What Is Jazz?

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Who’s next in the pantheon?

John Coltrane. Now, Trane is very, very essential. Trane is an example for all musicians because his development came from phenomenally hard work. And Trane’s sound has a special dignity to it, a deep compassion. It’s very earnest. It gives you a whole new idea of how the blues can be played. It’s not low-down, guttural blues, but it’s still deeply soulful. Listen to Coltrane Plays the Blues . Doo weee-ooooh— Trane sounds like he’s playing field hollers sometimes! Trane brought the spirituals back. Once again, his sound is ancient but new, something you’ve never yet heard, with both the sound of field hollers and the psychological complexity Bird brought into the music.

One thing about musicians like Coltrane or Bird or Monk or Miles, when he was serious about playing, is the amount of information they conveyed simply in their sound . Louis Armstrong’s sound—that might have been someone playing outside the walls of Jericho! That’s some ancient information. The musicians who are the most successful are the ones who cause the most eras to resonate.

And once you combine Coltrane with his drummer Elvin Jones—because without Elvin, Coltrane is not the same—that’s two people who pack the same amounts of information into their instruments. Elvin Jones sounds like some ancient African drummer. He’s from Pontiac, Michigan! But the ages resonate when he plays. The way Elvin hits a cymbal, it has the sound of the earth in it.

What did the best drummers contribute?

The drum is the heart of the music. The music has two things, incantation and percussion. It’s like the sound of a train: Ask a group of kids, “How does a train sound?” Some of them will go “Woo-woo-woo,” others will go “Chicka-chicka-chicka.” That’s the blues. Incantation and percussion. We have a tendency to talk only about the incantation side, Ellington or Miles Davis. But without the percussion side, without that rhythm section—no music.

And after Coltrane?

Well, there’s Ornette Coleman. He brought another way of playing the blues, a real country way of playing the blues, the Texas blues. The sound of Charlie Parker, the whole tradition of the saxophone—Parker, Johnny Hodges—really resonates when Omette plays. He plays very short themes, but they’re very melodic. He’s a genius melodic improviser.

Duke Ellington is the greatest intellectual of jazz. He codified the music. He put it down, like Bach did for European music. All the characteristics of jazz that we’ve gone through are in Ellington.…

What about the free-jazz innovations of his that everybody talks about?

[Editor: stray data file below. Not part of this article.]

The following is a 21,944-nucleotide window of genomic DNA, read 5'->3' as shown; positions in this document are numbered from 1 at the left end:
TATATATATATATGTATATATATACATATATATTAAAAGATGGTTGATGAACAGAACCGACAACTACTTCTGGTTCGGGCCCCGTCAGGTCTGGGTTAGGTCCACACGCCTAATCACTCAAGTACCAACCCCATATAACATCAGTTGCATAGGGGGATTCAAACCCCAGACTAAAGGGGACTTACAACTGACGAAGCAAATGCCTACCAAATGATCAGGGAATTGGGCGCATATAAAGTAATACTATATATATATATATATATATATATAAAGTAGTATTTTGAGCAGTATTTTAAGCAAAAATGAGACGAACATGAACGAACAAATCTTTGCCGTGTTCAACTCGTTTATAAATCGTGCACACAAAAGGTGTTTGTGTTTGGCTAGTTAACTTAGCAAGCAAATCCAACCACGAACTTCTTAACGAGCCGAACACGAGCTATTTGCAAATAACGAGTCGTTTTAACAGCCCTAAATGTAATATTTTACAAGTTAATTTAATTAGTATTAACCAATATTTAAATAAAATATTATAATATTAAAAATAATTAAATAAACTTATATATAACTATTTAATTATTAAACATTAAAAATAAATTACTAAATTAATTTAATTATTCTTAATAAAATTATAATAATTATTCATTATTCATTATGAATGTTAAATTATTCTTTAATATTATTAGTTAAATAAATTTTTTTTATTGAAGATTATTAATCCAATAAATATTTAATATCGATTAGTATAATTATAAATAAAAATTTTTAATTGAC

That’s just what they talk about. He’s had one conception that was innovative, of playing across the bar. He hears phrases rhythmically a certain way. He doesn’t think, “I have to fit this melody into eight bars.” He’ll play it in seven, or seven and a half, or whatever. He hears across-bar phrases. I love that, and I try to write my own music like that.

Do you understand what he calls his harmolodic theory?

No, I think that’s just some type of theoretical conception he wants to talk about. I don’t think it’s what he’s playing.

What is he playing?

He’s playing country blues. In short phrases. I’ve talked to Omette about his notion of free jazz. I don’t understand it. I think it’s chaos. Maybe it’s not, but that’s what I think it is. Chaos is always out there; it’s something you can get from any fifty kids in a band room. I’m in favor of using that conception when kids first start playing. It helps them explore their instruments and music without restraint.

Are there any great contributors after Coleman?

There are so many I haven’t touched on: Art Tatum, Erroll Garner, Charles Mingus, Max Roach, the Modern Jazz Quartet, Ahmad Jamal. There are so many bad mothers, man. The list of truly great musicians goes on and on. Now we have Marcus Roberts, somebody who’s actually rejoining the tradition to itself. But he’s not recognized.

Isn’t he too young to have a fully developed personality?

No, his personality is very clear. It’s highly developed. Once again, you get that deep blues sound. And then he combines a conception of rhythm that never before existed—playing in two totally different times—with the tradition of stride piano. No one has ever syncopated the way Marcus does. And he gives tremendous attention to thematic material. It’s the same few things we keep seeing in the great players. His solos are beautifully organized.

You would put Marcus Roberts in the same category as Monk?

I don’t know if I could do that, but only because I don’t know how far above an impoverished environment you can rise. Monk comes out of a golden age; Marcus Roberts comes out of a barren desert.

It has been a criticism of you that you’re deaf to a lot of interesting music since the era of Coltrane and Coleman.